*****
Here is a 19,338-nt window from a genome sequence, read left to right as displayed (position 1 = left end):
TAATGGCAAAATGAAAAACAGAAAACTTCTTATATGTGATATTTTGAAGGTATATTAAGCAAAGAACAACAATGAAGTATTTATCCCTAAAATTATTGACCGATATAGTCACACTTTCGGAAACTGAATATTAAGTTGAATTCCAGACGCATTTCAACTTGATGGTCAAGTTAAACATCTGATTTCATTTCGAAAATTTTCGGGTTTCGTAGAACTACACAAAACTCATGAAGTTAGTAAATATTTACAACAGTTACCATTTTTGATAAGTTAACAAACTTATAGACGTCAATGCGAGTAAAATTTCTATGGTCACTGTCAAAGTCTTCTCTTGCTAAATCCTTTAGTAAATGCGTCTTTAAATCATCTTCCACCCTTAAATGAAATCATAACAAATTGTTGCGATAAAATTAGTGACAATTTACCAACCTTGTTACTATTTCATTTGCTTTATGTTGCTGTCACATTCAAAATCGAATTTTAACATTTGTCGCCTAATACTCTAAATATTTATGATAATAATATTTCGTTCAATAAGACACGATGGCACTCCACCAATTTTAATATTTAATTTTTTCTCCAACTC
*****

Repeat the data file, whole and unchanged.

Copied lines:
Here is a 19,338-nt window from a genome sequence, read left to right as displayed (position 1 = left end):
TAATGGCAAAATGAAAAACAGAAAACTTCTTATATGTGATATTTTGAAGGTATATTAAGCAAAGAACAACAATGAAGTATTTATCCCTAAAATTATTGACCGATATAGTCACACTTTCGGAAACTGAATATTAAGTTGAATTCCAGACGCATTTCAACTTGATGGTCAAGTTAAACATCTGATTTCATTTCGAAAATTTTCGGGTTTCGTAGAACTACACAAAACTCATGAAGTTAGTAAATATTTACAACAGTTACCATTTTTGATAAGTTAACAAACTTATAGACGTCAATGCGAGTAAAATTTCTATGGTCACTGTCAAAGTCTTCTCTTGCTAAATCCTTTAGTAAATGCGTCTTTAAATCATCTTCCACCCTTAAATGAAATCATAACAAATTGTTGCGATAAAATTAGTGACAATTTACCAACCTTGTTACTATTTCATTTGCTTTATGTTGCTGTCACATTCAAAATCGAATTTTAACATTTGTCGCCTAATACTCTAAATATTTATGATAATAATATTTCGTTCAATAAGACACGATGGCACTCCACCAATTTTAATATTTAATTTTTTCTCCAACTC